- The Washington Times - Tuesday, May 10, 2005

MOSCOW — Russia failed to secure an easing of European Union visa restrictions for its citizens yesterday, even as President Vladimir Putin and top EU leaders announced a broad partnership accord in a bid to heal divisions after a difficult year marked by the EU’s eastward expansion.

The cooperation agreement focused on the economic sphere, where Europe’s thirst for energy and Russia’s need for investment dovetail. It was the centerpiece of a Kremlin summit, held the day after a huge Victory in Europe Day celebration in Moscow.

“Our goal is to create a common European space for the benefit of our citizens. Common values as well as shared interests are at the heart of our relations,” European Commission President Jose Manuel Barroso said. “We all want to see a democratic and prosperous Russia appealing for foreign investment, as a natural and strong partner for the EU.”

In the area of external security, the accord obliges the two sides to strengthen organizations such as the United Nations and the Council of Europe. It also places emphasis on the treatment of minorities, Mr. Putin said.

Russia has repeatedly accused new EU members Latvia and Estonia of discriminating against their large Russian-speaking minorities.

Mr. Putin said Russia could not yet agree to the EU’s demands on readmitting illegal migrants as a quid pro quo for easing stringent visa rules, saying it would be costly to implement and claiming such a policy could violate migrants’ rights.

Mr. Barroso indicated the EU would not budge, and that Moscow must agree to take back all migrants who enter the European Union from Russian territory illegally if the EU is to ease visa barriers for Russians.

“We are ready to work for visa facilitation with Russia, but we also have a common interest in fighting illegal migration,” Mr. Barroso said.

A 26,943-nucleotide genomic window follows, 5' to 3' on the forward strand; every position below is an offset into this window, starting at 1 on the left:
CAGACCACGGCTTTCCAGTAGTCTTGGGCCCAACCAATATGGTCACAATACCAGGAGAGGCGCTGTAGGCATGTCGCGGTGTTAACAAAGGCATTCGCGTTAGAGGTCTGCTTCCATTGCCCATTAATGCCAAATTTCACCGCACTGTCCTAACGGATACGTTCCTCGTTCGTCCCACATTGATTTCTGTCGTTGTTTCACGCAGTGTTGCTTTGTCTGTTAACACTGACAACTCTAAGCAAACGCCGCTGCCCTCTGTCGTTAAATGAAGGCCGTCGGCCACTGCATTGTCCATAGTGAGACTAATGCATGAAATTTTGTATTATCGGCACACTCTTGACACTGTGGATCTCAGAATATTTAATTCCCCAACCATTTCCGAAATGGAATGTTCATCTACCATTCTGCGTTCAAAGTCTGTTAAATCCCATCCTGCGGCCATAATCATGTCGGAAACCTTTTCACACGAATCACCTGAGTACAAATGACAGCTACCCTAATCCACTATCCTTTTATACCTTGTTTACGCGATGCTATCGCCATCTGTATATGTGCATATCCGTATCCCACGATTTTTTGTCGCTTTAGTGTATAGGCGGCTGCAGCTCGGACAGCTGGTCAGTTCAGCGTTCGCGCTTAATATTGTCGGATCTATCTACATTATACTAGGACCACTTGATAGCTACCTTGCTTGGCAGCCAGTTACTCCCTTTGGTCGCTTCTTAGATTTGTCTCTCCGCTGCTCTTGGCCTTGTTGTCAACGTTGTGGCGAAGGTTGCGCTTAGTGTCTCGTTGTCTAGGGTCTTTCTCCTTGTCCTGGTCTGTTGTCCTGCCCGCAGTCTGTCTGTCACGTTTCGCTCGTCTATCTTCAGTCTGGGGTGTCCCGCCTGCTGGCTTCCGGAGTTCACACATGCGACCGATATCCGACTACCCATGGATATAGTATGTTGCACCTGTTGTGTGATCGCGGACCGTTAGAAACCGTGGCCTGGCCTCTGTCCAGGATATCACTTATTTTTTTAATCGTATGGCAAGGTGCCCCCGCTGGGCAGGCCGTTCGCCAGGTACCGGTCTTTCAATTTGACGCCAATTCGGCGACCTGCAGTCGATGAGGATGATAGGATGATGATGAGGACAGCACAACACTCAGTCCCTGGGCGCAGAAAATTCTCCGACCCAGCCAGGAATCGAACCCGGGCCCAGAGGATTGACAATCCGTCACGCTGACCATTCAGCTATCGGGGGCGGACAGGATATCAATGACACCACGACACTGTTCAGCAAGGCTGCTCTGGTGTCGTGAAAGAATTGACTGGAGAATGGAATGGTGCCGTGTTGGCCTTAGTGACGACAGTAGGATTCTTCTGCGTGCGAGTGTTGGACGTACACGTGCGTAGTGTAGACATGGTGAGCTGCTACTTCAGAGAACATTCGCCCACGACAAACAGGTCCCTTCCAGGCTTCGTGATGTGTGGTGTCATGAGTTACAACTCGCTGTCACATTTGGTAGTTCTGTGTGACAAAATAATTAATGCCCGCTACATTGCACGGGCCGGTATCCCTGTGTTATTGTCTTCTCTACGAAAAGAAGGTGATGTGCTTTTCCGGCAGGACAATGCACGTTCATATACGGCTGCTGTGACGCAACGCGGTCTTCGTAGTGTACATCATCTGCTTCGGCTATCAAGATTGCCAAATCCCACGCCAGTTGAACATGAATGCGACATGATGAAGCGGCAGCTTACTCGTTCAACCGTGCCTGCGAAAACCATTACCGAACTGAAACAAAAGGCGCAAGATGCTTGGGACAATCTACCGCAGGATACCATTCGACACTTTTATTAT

Overall, Mr. Putin said, Moscow would continue to press for full abolition of visa requirements, although he acknowledged Russia must first strengthen its borders with other former Soviet republics.

“Our ultimate aim is visa-free travel. Only then can you say that there are no dividing lines” in Europe, Mr. Putin said in a sign of Russian concerns about the relentless expansion into the former Soviet sphere of influence by the Western-led NATO and EU blocs in the wake of the collapse of communism in Europe.

Luxembourgian Prime Minister Jean-Claude Juncker, whose country holds the EU’s rotating presidency, addressed the issue obliquely, saying the two sides “agreed on the principle that we in Russia and the EU do not intend to divide Europe and neighboring regions into spheres and zones of influence.”

The Kremlin session was the first since a stormy summit last year in the Netherlands, when Russia accused the EU of fomenting street protests in Ukraine that brought the pro-Western opposition to power and partnership negotiations fell apart. Tensions have risen since last year’s admission of 10 new EU members, eight of them from the former Soviet bloc.

Poland and the three Baltic states, which experienced Russian domination, have been vocal in pushing the EU to take a tougher line on democratic backsliding in Russia under Mr. Putin’s increasingly authoritarian rule.

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